Essay about 1968: A Year Of American Transformation

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In the duration of one year, 1968, the American national mood shifted from general confidence and optimism to chaotic confusion. Certainly the most turbulent twelve months of the post-WWII period and arguably one of the most disturbing episodes the country has endured since the Civil War, 1968 offers the world a glimpse into the tumultuous workings of a revolution. Although the entire epoch of the 1960's remains significant in US history, 1968 stands alone as the pivotal year of the decade; it was the moment when all of the nation's urges toward violence, sublimity, diversity, and disorder peaked to produce a transformation great enough to blanket an entire society. While some may superficially disagree, the evidence found in the Tet…show more content…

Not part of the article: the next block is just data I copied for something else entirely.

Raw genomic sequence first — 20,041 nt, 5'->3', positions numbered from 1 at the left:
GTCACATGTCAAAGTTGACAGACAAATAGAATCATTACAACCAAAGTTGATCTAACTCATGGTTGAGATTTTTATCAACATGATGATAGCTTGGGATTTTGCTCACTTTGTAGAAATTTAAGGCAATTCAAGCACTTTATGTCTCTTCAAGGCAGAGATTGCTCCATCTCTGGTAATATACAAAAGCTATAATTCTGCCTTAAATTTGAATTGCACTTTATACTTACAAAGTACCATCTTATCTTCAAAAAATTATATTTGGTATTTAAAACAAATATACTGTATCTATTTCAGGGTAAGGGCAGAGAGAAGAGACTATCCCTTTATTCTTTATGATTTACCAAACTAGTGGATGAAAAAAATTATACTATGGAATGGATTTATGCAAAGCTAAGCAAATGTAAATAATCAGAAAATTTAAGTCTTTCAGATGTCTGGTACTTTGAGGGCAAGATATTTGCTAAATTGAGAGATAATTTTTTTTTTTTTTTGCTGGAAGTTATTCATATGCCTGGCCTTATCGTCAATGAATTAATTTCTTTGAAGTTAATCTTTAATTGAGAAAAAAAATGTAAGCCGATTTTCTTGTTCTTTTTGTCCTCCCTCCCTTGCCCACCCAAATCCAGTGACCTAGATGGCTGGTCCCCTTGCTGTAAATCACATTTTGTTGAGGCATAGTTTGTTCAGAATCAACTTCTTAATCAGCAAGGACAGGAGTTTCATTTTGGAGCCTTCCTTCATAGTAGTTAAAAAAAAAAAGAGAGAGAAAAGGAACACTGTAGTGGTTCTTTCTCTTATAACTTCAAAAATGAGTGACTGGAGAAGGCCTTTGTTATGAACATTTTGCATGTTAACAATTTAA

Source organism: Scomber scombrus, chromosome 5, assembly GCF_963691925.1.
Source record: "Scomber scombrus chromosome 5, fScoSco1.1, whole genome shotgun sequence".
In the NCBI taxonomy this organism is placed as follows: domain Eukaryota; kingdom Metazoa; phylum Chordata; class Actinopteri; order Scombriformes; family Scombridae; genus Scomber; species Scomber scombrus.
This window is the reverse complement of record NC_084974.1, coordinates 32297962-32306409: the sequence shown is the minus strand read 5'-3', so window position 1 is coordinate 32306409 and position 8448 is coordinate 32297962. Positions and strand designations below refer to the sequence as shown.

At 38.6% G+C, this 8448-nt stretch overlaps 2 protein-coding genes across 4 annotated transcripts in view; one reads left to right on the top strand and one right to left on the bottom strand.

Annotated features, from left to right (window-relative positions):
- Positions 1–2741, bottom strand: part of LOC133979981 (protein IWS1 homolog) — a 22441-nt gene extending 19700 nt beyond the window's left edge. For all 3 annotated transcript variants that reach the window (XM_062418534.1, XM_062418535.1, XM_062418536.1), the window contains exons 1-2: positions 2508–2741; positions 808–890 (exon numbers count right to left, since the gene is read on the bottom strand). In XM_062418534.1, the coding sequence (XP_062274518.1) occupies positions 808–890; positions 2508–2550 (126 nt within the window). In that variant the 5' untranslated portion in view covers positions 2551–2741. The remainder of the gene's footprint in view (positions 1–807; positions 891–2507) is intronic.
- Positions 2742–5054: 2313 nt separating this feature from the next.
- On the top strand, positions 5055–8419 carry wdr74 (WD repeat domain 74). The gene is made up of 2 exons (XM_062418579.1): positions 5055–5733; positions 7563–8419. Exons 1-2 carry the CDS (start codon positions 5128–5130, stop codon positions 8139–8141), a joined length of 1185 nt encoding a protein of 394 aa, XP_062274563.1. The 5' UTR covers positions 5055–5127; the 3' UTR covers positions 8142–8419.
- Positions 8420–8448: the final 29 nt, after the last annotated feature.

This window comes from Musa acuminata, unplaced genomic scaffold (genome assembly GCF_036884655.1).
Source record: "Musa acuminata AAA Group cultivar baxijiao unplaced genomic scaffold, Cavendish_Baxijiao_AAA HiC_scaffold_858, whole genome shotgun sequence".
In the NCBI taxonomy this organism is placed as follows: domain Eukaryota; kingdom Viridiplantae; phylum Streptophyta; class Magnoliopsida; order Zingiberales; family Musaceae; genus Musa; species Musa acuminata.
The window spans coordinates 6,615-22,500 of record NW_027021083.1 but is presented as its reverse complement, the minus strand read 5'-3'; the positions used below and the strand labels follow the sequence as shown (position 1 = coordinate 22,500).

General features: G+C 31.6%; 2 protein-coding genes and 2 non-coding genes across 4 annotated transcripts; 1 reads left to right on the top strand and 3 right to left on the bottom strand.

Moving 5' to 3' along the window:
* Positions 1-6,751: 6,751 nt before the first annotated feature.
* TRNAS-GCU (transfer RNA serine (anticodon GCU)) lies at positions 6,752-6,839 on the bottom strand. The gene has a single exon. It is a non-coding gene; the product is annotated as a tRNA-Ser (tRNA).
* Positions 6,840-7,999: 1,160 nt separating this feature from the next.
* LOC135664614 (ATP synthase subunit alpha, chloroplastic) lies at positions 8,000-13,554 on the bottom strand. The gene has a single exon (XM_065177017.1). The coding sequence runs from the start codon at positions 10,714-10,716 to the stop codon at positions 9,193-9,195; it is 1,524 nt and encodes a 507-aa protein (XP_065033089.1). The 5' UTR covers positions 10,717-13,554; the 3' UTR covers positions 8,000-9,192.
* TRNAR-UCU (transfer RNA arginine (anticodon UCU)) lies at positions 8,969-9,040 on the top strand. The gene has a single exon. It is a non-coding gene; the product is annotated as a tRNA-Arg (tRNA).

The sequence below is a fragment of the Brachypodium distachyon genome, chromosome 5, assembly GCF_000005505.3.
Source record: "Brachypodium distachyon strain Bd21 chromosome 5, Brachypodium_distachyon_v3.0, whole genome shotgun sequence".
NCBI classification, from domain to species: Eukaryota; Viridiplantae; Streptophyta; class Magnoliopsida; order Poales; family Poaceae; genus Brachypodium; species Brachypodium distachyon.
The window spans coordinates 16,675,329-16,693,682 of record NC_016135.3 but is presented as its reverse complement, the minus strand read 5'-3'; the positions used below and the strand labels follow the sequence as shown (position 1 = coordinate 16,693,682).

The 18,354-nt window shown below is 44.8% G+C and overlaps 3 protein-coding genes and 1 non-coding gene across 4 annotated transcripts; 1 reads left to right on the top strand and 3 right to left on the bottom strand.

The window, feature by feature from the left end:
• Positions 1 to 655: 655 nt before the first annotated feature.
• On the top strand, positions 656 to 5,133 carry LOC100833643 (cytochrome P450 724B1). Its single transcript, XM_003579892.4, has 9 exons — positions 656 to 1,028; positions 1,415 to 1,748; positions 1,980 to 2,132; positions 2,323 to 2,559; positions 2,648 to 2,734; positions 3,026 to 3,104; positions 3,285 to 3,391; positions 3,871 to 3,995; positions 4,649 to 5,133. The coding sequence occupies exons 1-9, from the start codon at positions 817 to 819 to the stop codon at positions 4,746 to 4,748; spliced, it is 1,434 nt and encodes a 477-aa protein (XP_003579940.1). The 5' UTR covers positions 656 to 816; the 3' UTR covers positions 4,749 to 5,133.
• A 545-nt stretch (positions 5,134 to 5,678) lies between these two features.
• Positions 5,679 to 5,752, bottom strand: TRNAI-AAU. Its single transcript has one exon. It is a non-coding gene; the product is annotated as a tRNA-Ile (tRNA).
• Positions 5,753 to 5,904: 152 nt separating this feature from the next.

The introductory attack began spectacularly during celebrations of the Vietnamese Lunar New Year and left global lungs breathless (Farber and Bailey 34-54). Widely seen as the turning point in the Vietnam War, the NLF and PAVN won an enormous psychological and propaganda-associated victory, which ultimately led to the loss of popular support for the War in the United States and the eventual withdrawal of American troops. Additionally, the events surrounding the Tet Offensive piloted American citizens to increased polarization. Attracting members from college campuses, middle-class suburbs, labor unions, and government institutions, the anti-war movement was swollen with aggrieved affiliates (Farber and Bailey 34-54). The observable pathos of the protesters delivered the distrust of a growing population to the White House doors; the budding doubt in governmental affairs was difficult to discard and impossible to ignore. Indisputably, the Tet Offensive of 1968 cleaved the fragile harmony of the public and birthed a political skepticism that continues to subsist in modern American minds. Civil rights, a significant issue of the ‘60s, reached a climax in 1968 and hatched a novel approach racial strive. Even though Martin Luther King Jr. had waged a successful campaign of peaceful protests in US southern states, a growing number of younger activists began to feel that nonviolent tactics could not
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